Another 69 words (5 lines of text) are included under the topic Early Moller Notables in all our PDF Extended History products and printed products wherever possible.

Moller migration to the United States

Between the mid-17th and mid-20th centuries, German settlers arrived in North America by the thousands. Persecution based on religion and poverty were great motivators in this large-scale migration. So too was the opportunity for tenant farmers to own their own land. Ample land and opportunity awaited the settlers who went to such states as Pennsylvania, Texas, New York, Illinois, and California, as well as Ontario and the prairie provinces of Canada. Research into the origins of individual families in North America revealed records of the immigration of a number of people bearing the name Moller or a variant listed above:

Moller Settlers in United States in the 18th Century
  • Peter Moller, who landed in Pennsylvania in 1730 [1]
  • Conrad Moller, who landed in Pennsylvania in 1731 [1]
  • Hans Georg Moller, who arrived in Pennsylvania in 1731 [1]
  • Frederick William Moller, who arrived in Georgia in 1739 [1]
  • Christoffel Moller, who arrived in Pennsylvania in 1750 [1]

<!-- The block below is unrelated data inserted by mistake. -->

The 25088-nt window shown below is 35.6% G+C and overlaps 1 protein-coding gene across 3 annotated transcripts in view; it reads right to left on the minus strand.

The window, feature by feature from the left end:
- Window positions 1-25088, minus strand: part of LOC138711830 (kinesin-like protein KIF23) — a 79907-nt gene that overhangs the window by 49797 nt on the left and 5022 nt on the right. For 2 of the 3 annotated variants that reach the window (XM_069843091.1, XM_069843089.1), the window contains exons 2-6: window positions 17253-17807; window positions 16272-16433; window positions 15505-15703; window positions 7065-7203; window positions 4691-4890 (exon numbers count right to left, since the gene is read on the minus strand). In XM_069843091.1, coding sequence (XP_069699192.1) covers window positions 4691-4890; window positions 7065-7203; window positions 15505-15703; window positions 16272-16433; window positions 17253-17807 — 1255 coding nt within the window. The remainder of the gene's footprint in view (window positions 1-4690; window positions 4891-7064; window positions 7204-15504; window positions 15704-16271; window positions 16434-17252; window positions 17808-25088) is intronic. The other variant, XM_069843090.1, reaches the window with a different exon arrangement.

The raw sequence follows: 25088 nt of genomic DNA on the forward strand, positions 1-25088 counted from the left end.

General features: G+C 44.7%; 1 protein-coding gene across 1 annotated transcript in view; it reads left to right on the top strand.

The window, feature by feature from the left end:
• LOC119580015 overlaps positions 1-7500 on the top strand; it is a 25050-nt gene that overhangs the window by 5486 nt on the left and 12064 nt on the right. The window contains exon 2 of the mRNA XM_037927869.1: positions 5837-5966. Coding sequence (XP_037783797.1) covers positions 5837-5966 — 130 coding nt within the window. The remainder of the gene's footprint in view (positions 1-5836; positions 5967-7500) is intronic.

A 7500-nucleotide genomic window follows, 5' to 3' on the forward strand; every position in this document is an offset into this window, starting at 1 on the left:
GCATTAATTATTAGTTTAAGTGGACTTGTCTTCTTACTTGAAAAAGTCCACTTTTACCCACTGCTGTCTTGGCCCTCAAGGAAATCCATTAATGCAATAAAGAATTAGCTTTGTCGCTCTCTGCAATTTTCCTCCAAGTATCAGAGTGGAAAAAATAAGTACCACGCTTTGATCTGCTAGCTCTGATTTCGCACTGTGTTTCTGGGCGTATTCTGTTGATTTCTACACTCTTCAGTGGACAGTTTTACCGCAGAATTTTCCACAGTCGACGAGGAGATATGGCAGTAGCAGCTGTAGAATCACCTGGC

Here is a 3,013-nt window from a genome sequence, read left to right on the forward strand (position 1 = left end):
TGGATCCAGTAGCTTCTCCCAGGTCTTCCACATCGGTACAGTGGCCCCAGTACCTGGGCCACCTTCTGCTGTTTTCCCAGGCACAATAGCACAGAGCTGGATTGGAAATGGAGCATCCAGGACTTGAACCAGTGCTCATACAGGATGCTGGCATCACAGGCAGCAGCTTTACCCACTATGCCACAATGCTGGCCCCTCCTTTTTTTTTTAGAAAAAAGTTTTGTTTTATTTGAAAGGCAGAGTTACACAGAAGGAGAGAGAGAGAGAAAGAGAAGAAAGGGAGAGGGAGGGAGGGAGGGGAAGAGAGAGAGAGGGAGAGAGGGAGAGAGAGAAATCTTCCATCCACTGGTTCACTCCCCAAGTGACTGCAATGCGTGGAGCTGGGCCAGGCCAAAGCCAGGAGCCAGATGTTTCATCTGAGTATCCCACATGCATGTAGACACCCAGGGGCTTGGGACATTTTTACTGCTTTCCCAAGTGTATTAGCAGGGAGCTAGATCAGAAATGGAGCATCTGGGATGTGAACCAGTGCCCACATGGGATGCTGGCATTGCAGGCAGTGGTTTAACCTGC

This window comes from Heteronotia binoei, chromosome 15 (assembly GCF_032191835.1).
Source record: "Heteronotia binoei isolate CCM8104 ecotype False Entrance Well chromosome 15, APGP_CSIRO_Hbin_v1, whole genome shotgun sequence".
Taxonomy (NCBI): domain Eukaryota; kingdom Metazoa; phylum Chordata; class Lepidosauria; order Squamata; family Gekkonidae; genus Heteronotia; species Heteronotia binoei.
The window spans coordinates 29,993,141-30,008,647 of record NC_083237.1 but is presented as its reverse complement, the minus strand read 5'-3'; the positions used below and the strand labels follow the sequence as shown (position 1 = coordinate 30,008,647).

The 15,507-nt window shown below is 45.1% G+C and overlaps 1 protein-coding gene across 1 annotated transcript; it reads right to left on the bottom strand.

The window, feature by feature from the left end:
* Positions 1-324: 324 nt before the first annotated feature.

• ... (More are available in all our PDF Extended History products and printed products wherever possible.)
Moller Settlers in United States in the 19th Century
  • Friederich Moller, who landed in Pennsylvania in 1803 [1]
  • Christina Moller, who landed in Pennsylvania in 1804 [1]
  • Hinrich Moller, who arrived in Philadelphia, Pennsylvania in 1808 [1]
  • Andrew Moller, aged 18, who arrived in Boston, Massachusetts in 1833 [1]
  • Henr Moller, who arrived in America in 1834 [1]
  • ... (More are available in all our PDF Extended History products and printed products wherever possible.)

Moller migration to Canada

Some of the first settlers of this family name were:

Moller Settlers in Canada in the 19th Century
  • Joseph Moller, aged 55, who landed in Quebec in 1868

Moller migration to New Zealand